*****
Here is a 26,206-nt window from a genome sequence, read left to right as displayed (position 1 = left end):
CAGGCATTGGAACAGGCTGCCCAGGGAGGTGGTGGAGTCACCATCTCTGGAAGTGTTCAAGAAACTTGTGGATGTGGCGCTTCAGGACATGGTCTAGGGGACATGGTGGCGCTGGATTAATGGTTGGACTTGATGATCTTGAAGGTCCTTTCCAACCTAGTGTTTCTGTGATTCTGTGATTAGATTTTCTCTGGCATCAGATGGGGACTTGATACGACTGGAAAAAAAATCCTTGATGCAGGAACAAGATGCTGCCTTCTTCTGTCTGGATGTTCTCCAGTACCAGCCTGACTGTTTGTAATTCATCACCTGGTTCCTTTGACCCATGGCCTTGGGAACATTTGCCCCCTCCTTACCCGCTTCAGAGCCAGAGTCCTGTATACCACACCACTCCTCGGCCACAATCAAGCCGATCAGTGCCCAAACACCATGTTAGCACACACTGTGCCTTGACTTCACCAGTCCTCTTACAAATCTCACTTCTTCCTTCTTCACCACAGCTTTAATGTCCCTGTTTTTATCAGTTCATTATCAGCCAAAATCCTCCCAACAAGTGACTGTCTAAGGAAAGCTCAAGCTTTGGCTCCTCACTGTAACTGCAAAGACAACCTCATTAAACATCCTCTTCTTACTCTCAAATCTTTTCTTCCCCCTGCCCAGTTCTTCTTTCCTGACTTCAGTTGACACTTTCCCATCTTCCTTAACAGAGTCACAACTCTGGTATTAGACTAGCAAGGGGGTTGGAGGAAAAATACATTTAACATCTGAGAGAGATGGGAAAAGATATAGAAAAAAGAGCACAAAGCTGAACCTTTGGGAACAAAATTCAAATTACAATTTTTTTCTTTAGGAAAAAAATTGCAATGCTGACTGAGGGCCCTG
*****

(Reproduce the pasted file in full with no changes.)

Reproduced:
Here is a 26,206-nt window from a genome sequence, read left to right as displayed (position 1 = left end):
CAGGCATTGGAACAGGCTGCCCAGGGAGGTGGTGGAGTCACCATCTCTGGAAGTGTTCAAGAAACTTGTGGATGTGGCGCTTCAGGACATGGTCTAGGGGACATGGTGGCGCTGGATTAATGGTTGGACTTGATGATCTTGAAGGTCCTTTCCAACCTAGTGTTTCTGTGATTCTGTGATTAGATTTTCTCTGGCATCAGATGGGGACTTGATACGACTGGAAAAAAAATCCTTGATGCAGGAACAAGATGCTGCCTTCTTCTGTCTGGATGTTCTCCAGTACCAGCCTGACTGTTTGTAATTCATCACCTGGTTCCTTTGACCCATGGCCTTGGGAACATTTGCCCCCTCCTTACCCGCTTCAGAGCCAGAGTCCTGTATACCACACCACTCCTCGGCCACAATCAAGCCGATCAGTGCCCAAACACCATGTTAGCACACACTGTGCCTTGACTTCACCAGTCCTCTTACAAATCTCACTTCTTCCTTCTTCACCACAGCTTTAATGTCCCTGTTTTTATCAGTTCATTATCAGCCAAAATCCTCCCAACAAGTGACTGTCTAAGGAAAGCTCAAGCTTTGGCTCCTCACTGTAACTGCAAAGACAACCTCATTAAACATCCTCTTCTTACTCTCAAATCTTTTCTTCCCCCTGCCCAGTTCTTCTTTCCTGACTTCAGTTGACACTTTCCCATCTTCCTTAACAGAGTCACAACTCTGGTATTAGACTAGCAAGGGGGTTGGAGGAAAAATACATTTAACATCTGAGAGAGATGGGAAAAGATATAGAAAAAAGAGCACAAAGCTGAACCTTTGGGAACAAAATTCAAATTACAATTTTTTTCTTTAGGAAAAAAATTGCAATGCTGACTGAGGGCCCTG